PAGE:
John Tsoukaris, an ICE field office director in Newark, blasted the county in a statement. He said protecting the “integrity” of the immigration system and removing “illegal aliens,” especially those with a “criminal history” are among ICE’s top priorities.
“ICE shares the county’s ultimate objective to protect public safety and national security while simultaneously preserving the critical community police bond,” Tsoukaris said. “As such, county jails that fail to work ICE put their communities at risk.”
The message was almost identical to one published by ICE shortly before the Board of Chosen Freeholders voted to adopt the policy.
When TAPinto New Brunswick reported on that press release, Freeholder Director Ronald Rios accused ICE of playing politics and trafficking in rhetoric.
“We are here to serve the public, and we do so by following the law, not by reacting to political grandstanding by ICE, which is trying to strike fear into residents’ minds,” Rios said at that time.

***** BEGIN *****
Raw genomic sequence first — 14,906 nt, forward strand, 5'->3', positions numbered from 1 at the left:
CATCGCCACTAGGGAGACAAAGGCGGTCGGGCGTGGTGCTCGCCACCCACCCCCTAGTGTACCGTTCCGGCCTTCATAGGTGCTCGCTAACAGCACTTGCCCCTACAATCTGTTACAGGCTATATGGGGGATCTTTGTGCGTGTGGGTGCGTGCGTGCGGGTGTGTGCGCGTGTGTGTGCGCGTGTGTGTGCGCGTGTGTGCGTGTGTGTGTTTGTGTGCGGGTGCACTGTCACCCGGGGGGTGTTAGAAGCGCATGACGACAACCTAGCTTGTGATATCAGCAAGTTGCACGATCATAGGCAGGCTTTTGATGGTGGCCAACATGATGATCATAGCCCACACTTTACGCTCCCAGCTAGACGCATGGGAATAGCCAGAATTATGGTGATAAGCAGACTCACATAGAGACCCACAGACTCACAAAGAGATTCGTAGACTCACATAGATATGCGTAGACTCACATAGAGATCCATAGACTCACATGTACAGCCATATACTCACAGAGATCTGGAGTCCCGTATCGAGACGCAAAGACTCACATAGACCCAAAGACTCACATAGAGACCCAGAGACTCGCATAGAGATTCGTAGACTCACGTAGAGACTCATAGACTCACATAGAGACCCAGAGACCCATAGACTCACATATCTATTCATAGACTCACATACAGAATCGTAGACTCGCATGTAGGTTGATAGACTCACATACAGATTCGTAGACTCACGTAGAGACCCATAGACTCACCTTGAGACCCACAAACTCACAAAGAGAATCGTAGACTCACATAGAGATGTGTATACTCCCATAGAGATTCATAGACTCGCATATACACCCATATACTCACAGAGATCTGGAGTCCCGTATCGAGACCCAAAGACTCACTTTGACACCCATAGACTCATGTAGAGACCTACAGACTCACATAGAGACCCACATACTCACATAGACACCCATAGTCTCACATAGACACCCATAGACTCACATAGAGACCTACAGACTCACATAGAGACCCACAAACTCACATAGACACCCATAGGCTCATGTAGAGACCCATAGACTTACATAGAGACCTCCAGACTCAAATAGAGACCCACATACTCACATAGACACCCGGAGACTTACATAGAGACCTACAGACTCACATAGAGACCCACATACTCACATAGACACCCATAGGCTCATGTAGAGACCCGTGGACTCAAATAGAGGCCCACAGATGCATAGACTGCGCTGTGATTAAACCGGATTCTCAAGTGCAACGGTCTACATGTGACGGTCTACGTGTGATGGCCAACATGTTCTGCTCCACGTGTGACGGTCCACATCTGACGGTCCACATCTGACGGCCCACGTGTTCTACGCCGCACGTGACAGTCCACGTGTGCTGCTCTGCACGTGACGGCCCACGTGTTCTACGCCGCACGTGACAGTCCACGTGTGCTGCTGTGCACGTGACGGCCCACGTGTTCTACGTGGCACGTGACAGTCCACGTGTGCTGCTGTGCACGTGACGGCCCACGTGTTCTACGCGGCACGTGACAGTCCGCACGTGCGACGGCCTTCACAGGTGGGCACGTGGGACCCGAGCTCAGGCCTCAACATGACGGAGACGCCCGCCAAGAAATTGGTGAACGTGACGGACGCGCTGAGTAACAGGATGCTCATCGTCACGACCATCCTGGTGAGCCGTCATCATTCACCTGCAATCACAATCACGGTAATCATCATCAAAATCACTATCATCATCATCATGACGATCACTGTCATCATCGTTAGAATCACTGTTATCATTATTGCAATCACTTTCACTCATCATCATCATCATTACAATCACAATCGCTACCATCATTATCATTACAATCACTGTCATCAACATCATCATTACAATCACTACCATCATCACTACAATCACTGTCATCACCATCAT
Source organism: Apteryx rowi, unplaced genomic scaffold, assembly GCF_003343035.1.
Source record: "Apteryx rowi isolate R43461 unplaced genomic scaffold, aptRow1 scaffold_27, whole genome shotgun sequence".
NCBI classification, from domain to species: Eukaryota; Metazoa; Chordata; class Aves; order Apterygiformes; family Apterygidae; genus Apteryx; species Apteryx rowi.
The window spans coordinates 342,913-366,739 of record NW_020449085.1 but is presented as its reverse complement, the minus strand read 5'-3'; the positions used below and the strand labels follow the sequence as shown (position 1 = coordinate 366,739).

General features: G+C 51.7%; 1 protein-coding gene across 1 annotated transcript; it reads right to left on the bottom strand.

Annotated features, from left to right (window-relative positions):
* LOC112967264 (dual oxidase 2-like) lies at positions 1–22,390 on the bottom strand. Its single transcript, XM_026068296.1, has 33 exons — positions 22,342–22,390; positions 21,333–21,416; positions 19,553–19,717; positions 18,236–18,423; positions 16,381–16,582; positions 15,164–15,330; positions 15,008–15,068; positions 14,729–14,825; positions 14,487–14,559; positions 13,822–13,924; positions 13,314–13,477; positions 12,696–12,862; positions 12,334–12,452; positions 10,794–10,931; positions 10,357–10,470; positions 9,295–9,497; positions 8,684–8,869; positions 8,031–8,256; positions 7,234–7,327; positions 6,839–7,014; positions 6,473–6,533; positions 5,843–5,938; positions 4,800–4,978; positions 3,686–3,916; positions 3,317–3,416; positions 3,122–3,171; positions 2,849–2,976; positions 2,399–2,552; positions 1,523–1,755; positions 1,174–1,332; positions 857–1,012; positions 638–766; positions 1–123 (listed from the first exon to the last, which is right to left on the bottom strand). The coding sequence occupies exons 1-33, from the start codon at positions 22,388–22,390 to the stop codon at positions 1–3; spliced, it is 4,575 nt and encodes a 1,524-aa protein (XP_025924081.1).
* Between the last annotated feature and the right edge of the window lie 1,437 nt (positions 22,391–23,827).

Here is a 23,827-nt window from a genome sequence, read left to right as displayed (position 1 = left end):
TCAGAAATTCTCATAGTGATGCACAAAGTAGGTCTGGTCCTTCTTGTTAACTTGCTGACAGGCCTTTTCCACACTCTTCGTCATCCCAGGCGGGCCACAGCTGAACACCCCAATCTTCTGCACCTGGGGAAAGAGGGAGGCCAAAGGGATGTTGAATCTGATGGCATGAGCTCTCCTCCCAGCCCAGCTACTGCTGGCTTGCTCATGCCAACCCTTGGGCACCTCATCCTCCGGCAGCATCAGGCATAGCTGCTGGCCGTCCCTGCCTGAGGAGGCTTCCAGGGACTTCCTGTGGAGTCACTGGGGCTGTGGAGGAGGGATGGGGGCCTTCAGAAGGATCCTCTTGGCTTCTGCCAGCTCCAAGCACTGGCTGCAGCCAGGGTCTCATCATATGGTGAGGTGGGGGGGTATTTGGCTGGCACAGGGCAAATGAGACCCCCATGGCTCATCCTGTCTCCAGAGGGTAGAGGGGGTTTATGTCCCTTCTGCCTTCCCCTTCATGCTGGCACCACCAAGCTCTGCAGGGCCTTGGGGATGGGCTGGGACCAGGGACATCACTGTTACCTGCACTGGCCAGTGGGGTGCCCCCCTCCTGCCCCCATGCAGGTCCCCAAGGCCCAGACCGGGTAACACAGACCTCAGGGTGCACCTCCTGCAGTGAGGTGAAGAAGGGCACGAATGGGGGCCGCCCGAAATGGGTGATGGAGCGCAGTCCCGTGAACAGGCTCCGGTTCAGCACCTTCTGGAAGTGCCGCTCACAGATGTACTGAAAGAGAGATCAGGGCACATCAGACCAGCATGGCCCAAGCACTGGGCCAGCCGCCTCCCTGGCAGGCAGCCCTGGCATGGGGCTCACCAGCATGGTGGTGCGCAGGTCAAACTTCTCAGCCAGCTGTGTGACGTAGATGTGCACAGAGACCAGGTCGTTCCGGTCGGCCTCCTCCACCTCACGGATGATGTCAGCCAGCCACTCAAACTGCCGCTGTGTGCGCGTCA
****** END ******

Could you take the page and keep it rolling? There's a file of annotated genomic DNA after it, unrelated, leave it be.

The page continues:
He added that the county’s policy complies with state and federal laws. Officials are “dedicated” to keeping residents safe, he said.
But ICE’s press releases on Middlesex County have been met with fanfare by the right-wing news media.
Breitbart, for instance, has published several stories on the issue, labeling the area a “sanctuary county.” Middlesex hasn’t adopted that title. Rather, Breitbart attributed the label to a map put together by the Center for Immigration Studies, a think tank that claims to be nonpartisan but has drawn scrutiny for pushing a nativist, far-right agenda.
Much of Breitbart’s reporting appears to have been based solely on the ICE press releases, a point that has irked pro-immigrant residents in the county. What’s more, activists said, the website hasn’t reported on the details of the actual policy.
Even so, after word of the denied detainer requests spread, county Republicans took to the freeholders’ June 15 meeting to voice their concerns. But the gathering drew a greater number of residents and activists, who defended the policy and undocumented immigrants.
“This policy does not help anyone but criminal illegal immigrants,” Mina Kolta, a Republican candidate for freeholder, said during the meeting, to boos from the audience. “You’re helping criminals.”